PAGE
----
With so many things to distract us in our hyper-technological world we miss out on the necessity for our minds to relax and decompress. This time is important for our brains to process through all of the stimulation that is hitting us throughout the day.
Default Mode Network vs. The Task Positive Network
For many people the thought of slowing down and taking time to “do nothing,” may seem incomprehensible. Some may feel like there is already too much to do as it is. How can I just do nothing.
Let me introduce two rather complex sounding neurological terms. The Default Mode Network and the Task Positive Network (DMN and TPN for short). Although they sound complex they are pretty simple. When our brain is in a more neutral state, not doing anything, it is in the DMN. When we are reading, working, surfing the web or on our phones it is in the TPN. There are great advantages to both areas of our brains.
The problem is that in our society we tend to keep our brains in the TPN most of the time. We only give ourselves a little bit of time in the DMN. We tend to take downtime by reading, listening to audio book or watching TED talks. The downtime that is being researched is less about being focused on a task. It has a more day dreaming quality to it. In their book, The Self-Driven Child, Ned Johnson and William Stixrud talk about the importance of this in neurological research.
In the mid-1990s, neuroscientist Markus Raichle noticed that certain parts of the brain go dark when we are focused on a task or goal. In 1997 he and his colleagues at Washington University grouped together and analyzed these parts of the brain and gave them a name. The Default Mode Network. It wasn’t until 2001 that Raichle published a study that shows what the DMN light up. A brain that is alert but not focused on a task. Over the past decade Raichle has led a new wave of research that suggests that the unfocused downtime that activates the Default Mode Network is absolutely critical for a healthy brain(Johnson and Stixrud, 2018).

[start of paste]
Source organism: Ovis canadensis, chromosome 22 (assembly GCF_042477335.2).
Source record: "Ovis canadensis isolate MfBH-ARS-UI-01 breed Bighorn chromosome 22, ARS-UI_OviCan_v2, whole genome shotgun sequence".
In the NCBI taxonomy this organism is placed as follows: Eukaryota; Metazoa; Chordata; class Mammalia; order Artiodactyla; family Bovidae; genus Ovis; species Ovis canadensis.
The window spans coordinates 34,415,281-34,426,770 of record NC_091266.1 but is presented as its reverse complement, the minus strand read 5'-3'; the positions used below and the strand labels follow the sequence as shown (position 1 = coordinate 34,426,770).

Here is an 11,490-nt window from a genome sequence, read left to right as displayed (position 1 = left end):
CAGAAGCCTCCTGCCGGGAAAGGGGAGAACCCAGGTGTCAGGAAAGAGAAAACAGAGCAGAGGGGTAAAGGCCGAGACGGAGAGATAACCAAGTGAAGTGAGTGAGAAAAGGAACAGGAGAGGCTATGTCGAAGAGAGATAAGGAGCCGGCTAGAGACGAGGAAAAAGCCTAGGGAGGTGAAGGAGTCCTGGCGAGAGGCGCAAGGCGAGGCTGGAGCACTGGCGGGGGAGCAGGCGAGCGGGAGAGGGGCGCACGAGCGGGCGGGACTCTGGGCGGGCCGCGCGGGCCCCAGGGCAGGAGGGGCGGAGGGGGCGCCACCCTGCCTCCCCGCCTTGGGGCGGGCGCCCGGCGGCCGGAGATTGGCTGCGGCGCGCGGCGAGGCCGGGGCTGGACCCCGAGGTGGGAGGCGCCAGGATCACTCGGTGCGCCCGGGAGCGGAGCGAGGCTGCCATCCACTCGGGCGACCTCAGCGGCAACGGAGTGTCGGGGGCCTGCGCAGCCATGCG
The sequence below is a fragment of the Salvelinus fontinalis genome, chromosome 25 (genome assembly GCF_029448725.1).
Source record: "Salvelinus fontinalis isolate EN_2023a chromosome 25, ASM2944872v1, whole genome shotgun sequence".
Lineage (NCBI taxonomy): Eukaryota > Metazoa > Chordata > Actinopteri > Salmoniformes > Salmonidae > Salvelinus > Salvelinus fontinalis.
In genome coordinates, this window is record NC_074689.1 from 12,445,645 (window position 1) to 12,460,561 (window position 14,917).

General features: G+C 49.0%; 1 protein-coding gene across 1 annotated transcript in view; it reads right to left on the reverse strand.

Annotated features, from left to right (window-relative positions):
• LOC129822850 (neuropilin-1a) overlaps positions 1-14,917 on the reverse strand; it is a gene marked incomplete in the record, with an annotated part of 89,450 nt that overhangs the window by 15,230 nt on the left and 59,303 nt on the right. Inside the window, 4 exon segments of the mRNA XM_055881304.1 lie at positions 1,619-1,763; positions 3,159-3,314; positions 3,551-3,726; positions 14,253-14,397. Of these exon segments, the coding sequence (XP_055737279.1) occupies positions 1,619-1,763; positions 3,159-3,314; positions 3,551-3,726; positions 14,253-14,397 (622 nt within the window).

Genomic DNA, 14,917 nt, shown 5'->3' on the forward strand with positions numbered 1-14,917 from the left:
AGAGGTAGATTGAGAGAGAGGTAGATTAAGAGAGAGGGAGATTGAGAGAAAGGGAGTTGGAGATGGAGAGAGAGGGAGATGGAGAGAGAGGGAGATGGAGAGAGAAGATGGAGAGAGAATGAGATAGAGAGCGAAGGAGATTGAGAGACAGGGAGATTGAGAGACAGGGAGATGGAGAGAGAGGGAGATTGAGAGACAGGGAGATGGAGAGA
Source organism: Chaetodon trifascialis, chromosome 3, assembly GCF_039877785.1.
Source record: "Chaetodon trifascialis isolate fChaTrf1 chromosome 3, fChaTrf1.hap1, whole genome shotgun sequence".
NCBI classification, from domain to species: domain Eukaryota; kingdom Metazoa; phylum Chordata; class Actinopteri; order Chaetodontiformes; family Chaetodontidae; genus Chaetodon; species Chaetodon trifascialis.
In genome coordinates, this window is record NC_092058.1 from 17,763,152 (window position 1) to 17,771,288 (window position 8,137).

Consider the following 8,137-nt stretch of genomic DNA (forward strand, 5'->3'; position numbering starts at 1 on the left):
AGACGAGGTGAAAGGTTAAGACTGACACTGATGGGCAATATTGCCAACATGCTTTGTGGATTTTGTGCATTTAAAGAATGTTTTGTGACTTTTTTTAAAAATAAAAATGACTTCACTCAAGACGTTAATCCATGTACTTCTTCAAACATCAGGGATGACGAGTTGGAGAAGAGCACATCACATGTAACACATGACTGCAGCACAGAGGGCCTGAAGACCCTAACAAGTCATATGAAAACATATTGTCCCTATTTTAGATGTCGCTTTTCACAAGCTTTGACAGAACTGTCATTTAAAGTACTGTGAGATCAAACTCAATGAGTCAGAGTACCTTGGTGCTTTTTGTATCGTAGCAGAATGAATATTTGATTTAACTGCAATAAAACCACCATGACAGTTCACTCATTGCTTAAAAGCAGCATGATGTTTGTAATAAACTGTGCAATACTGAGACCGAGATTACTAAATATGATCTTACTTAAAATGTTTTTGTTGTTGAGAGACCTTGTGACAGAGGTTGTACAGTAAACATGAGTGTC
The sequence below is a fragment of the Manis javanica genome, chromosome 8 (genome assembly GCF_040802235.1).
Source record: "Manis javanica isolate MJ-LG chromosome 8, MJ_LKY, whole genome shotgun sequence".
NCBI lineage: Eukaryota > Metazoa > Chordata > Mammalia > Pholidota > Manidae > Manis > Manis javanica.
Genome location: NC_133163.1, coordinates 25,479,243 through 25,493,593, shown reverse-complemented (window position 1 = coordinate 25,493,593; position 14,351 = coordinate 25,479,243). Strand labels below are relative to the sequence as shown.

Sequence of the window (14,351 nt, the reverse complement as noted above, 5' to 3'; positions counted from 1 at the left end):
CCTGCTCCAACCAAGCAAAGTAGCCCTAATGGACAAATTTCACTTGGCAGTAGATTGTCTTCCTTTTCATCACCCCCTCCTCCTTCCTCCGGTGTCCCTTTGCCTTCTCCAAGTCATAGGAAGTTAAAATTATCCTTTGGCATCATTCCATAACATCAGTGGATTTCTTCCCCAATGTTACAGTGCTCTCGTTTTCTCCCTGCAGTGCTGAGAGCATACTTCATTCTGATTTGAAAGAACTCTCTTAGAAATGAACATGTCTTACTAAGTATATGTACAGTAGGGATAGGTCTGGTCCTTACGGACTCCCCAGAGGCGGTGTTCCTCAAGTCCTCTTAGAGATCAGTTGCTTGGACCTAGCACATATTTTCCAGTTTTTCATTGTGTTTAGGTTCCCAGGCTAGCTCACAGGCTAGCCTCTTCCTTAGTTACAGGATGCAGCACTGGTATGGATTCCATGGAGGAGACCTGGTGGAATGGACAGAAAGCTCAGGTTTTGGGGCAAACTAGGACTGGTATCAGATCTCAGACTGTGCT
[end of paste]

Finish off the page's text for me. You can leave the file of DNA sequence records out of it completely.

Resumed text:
When we allow the task oriented parts of our brain to have a break and activate the DMN a lot of important things happen that help our brains have greater well-being.
Taking time to reflect on our lives can be thought of as part of radical downtime. It is a way to just think about how things are going. Are we doing well, struggling, managing things? When we take time to self reflect three things are enhanced.
Emotional Intelligence: By listening to ourselves and taking time to notice how we are feeling we increase the possibility of being more aware of our emotions. We can notice both the bodily sensations (tightness in our chest for example) and the idea of what that means (I’m feeling anxious right now).
Integrity: When we self reflect we can take stock of our core values and consider if our current decisions are in line with what is important to us.
Confidence: Self reflection can help us to know that we are on track and if we aren’t we can easily course correct. We can sense that we have control over our lives.
When we are more self-reflective we can start to make better sense of things. For example, if someone says something that hurts your feelings you might hold that in your body for a long time. However, when we think and reflect on the event we might find more empathy for the person who said it. We might find ourselves acknowledging the hurt and feeling relieved. This allows us to move through challenging emotions.
How This Shows Up In My Life
I find it so hard to take time for myself. With two young babies, three businesses to work on and the daily duties of a household, I rarely stop. However, over the last few months I have been taking time to lie down and do nothing. I allow thoughts to come up and I notice what happens. It isn’t really meditation but just being. I’m not trying to do anything. What I have come to notice is my sleep has improved, my emotional regulation has gotten better and I’m feeling more energized and productive.
I believe that it is in resting our minds we find the rejuvenation to be our best selves. The constant pushing to get more done and have more experiences leads us to feeling overwhelmed. I felt this for several months after the babies were born. I couldn’t seem to do enough. My new approach is to do less and experience more downtime. So far it seems to be improving my well-being.
If you need help radicalizing your downtime schedule a free 30 minute consult.
Wishing You The Day You Need To Have!